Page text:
The dark gray clouds hung low over this corner of the country with its usually sunny skies today, the kind of weather that I find just right for listening to the mellow side of jazz, especially on a Sunday.
I’m just beginning to get things sorted out for my move to southern California come spring and have been busy with early decisions about what to take and what to sell – the usual kinds of decisions that are both fraught and freeing. I finally decided to shed almost everything and make a fresh start. This does not include, however, my jazz collection – neither the books nor the CDs.
But for today, I wanted a break from all the decision-making. I wanted some relaxing tunes that would carry me to a different place and remind me that sooner than I think, I’ll be in a new home – a nearly empty home for a while – and that I can do this at my own pace. In a world that so often seems too busy to stop for even a moment, doing anything at all at your own pace is a gift.
So I’ll share the gift with you, JazzBabies…get ready to relax, take time, and let the music do its thing.
While I was sorting books to give away or sell, I came across the hardbound script for a play by George Kaufman and Moss Hart. an old book I picked up in one used bookstore or another. And yes, this does have something to do with jazz. The play is “I’d Rather Be Right,” a 1937 musical with a score by Rodgers and Hart. As I flipped through the pages, trying to remember why I’d bought it in the first place, my eyes landed on one of the songs. The play is about politics and romance and the song is “Have You Met Miss Jones.” You never know where the clues will turn up or what they’ll lead to. I have “…Miss Jones” here by British vocalist Robbie Williams who was influenced by Frank Sinatra and whose resume includes jazz, rock, pop and assorted other things. The song has become a jazz standard and I like Williams’ swingy take on it. https://www.youtube.com/watch?v=HMsNqxIJ2x0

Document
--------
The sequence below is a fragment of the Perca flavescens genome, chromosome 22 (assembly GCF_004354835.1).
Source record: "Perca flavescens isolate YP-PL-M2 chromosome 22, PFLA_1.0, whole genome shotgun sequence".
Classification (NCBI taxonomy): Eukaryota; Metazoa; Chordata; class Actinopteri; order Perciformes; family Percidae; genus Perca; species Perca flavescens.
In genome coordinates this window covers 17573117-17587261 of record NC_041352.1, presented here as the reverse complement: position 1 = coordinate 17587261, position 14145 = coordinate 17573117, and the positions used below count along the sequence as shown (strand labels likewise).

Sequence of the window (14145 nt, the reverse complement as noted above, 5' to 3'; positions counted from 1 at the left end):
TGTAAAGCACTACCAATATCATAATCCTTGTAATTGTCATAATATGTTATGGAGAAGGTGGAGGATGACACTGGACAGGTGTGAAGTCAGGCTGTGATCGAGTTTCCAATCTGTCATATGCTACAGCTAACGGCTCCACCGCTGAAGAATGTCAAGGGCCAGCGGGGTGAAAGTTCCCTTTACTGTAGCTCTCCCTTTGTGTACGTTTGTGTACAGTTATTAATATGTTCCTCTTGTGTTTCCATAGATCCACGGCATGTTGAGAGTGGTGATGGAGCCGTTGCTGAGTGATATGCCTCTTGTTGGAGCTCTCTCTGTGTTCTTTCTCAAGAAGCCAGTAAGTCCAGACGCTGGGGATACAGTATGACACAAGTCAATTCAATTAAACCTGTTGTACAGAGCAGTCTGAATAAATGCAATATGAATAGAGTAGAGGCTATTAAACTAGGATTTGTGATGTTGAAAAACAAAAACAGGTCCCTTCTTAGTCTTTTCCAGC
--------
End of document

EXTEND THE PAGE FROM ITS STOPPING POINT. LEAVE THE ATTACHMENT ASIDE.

From Rodgers and Hart to Kurt Weill and Ogden Nash, a song introduced in 1944 in the Broadway musical, “One Touch of Venus.” The opening line, “Speak low when you speak love,” is a misquotation of a line from Shakespeare’s “Much Ado About Nothing,” in which Don Pedro says instead, “Speak low if you speak love.” You didn’t know there’d be a lesson from Shakespeare when discussing jazz, now did you? Anyway, here’s Diane Schuur with her incredibly clear voice to sing it for us. Schuur’s voice just knocks me out. https://www.youtube.com/watch?v=a6DwEGPuyBs
There’s so much to say about Gerry Mulligan that we’d be up all night talking about it, so I’ll just say this: Gerry Mulligan was there at the beginning and was one of the leading musicians of Cool. Mulligan did it all and he did it with just about everybody who was anybody in the jazz world. This is one of Mulligan’s compositions, “Night Lights,” from the 1963 album of the same name. The personnel include Mulligan – piano, baritone sax; Art Farmer – trumpet and fluegelhorn; Bob Brookmeyer – trombone; Jim Hall – guitar; Bill Crow – bass; Dave Bailey – drums. https://www.youtube.com/watch?v=0cK_AIpmejs